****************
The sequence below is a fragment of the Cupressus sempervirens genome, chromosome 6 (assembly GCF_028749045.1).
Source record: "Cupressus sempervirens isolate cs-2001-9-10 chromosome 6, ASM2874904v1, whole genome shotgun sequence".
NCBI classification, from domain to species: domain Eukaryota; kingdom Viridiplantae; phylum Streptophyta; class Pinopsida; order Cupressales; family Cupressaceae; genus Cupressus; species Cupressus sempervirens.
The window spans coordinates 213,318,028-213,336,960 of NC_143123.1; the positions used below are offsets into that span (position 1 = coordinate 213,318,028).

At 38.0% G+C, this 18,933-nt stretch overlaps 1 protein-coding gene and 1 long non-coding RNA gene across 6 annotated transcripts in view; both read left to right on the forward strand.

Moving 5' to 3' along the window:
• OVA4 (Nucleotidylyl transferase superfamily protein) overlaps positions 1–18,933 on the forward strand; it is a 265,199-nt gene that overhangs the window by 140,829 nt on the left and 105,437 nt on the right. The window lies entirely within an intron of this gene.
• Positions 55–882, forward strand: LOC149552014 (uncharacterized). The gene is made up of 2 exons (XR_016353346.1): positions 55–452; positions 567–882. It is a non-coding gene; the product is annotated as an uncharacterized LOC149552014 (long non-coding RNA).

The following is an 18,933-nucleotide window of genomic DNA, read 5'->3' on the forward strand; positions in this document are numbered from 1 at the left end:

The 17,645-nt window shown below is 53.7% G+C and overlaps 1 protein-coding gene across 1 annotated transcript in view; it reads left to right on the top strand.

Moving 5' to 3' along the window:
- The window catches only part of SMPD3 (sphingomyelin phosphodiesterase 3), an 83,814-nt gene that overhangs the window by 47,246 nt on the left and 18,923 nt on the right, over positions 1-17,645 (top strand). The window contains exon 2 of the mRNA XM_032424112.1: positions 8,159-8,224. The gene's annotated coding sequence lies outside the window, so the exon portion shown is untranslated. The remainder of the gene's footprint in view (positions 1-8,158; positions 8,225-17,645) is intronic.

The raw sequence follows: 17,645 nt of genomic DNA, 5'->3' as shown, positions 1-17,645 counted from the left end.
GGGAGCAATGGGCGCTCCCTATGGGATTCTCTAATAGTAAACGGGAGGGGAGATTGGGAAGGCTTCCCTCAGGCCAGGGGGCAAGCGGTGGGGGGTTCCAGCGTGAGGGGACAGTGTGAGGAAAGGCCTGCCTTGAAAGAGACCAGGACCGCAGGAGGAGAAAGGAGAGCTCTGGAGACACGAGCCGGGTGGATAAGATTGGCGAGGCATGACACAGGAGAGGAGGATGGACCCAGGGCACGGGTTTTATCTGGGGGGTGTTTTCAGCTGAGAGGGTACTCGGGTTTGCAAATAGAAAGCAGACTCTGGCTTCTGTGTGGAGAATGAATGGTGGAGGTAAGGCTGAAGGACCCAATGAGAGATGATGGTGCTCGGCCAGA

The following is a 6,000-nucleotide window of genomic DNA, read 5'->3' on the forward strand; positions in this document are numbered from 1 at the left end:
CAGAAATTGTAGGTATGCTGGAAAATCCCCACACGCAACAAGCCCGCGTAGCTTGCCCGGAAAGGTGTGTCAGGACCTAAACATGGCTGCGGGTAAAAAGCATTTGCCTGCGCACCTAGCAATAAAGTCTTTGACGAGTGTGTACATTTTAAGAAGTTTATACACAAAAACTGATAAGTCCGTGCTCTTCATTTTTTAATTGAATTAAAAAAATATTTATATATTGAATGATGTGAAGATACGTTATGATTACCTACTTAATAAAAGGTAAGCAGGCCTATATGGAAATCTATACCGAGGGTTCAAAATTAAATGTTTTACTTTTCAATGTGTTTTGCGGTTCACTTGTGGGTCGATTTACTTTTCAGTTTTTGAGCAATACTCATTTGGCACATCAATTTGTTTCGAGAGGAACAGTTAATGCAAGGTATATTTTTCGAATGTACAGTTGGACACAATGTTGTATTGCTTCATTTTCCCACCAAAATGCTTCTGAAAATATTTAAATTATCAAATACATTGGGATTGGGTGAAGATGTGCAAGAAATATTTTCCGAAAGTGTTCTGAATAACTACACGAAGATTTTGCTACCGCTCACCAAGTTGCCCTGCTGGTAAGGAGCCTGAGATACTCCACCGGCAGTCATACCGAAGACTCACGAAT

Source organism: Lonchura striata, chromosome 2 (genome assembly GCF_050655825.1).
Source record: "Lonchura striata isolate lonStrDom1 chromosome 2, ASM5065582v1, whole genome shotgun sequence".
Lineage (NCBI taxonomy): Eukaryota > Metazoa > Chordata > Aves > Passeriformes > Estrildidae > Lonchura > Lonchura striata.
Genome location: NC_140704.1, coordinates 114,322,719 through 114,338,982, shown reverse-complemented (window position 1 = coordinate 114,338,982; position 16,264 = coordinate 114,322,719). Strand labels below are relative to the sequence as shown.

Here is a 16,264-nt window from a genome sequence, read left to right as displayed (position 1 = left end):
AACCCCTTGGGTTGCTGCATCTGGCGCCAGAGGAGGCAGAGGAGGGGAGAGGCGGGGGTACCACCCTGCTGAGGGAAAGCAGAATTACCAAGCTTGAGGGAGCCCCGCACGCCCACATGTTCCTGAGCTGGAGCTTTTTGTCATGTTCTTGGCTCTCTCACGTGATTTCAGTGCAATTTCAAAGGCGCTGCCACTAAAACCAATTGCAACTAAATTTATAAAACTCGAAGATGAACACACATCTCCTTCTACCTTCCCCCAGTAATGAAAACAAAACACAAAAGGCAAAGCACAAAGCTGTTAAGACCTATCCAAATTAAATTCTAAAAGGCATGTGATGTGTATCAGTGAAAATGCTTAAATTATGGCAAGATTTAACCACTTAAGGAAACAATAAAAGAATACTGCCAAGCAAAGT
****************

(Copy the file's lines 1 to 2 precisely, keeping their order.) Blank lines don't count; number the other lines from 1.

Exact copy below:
The sequence below is a fragment of the Cupressus sempervirens genome, chromosome 6 (assembly GCF_028749045.1).
Source record: "Cupressus sempervirens isolate cs-2001-9-10 chromosome 6, ASM2874904v1, whole genome shotgun sequence".